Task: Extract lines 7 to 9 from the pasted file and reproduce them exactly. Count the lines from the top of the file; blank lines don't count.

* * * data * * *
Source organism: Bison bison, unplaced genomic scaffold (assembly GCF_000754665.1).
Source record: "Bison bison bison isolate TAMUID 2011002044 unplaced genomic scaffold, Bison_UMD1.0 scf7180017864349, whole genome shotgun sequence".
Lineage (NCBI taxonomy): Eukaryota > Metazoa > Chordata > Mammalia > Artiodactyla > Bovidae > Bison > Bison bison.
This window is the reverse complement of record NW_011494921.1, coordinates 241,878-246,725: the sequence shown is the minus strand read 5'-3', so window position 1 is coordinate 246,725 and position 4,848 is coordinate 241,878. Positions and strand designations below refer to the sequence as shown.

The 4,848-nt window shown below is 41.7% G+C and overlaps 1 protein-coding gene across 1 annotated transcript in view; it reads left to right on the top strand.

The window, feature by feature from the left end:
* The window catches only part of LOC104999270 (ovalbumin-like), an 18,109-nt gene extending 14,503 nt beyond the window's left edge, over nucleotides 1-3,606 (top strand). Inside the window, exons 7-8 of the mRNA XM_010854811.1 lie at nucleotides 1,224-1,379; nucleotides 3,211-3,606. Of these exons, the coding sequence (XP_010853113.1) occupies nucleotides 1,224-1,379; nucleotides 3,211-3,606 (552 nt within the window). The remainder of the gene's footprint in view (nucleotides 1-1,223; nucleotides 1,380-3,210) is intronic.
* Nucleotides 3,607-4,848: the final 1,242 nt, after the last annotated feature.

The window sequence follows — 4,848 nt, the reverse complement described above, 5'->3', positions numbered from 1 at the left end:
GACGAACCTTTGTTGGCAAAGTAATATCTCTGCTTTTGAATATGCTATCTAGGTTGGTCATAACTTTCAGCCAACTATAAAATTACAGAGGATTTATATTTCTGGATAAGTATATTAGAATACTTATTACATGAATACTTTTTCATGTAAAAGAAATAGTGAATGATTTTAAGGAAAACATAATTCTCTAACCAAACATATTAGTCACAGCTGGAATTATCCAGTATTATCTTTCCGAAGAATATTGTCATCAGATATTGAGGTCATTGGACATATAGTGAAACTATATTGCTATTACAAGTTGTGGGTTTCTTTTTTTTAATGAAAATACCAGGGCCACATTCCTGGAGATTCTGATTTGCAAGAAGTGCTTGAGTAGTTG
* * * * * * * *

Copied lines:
* The window catches only part of LOC104999270 (ovalbumin-like), an 18,109-nt gene extending 14,503 nt beyond the window's left edge, over nucleotides 1-3,606 (top strand). Inside the window, exons 7-8 of the mRNA XM_010854811.1 lie at nucleotides 1,224-1,379; nucleotides 3,211-3,606. Of these exons, the coding sequence (XP_010853113.1) occupies nucleotides 1,224-1,379; nucleotides 3,211-3,606 (552 nt within the window). The remainder of the gene's footprint in view (nucleotides 1-1,223; nucleotides 1,380-3,210) is intronic.
* Nucleotides 3,607-4,848: the final 1,242 nt, after the last annotated feature.

The window sequence follows — 4,848 nt, the reverse complement described above, 5'->3', positions numbered from 1 at the left end: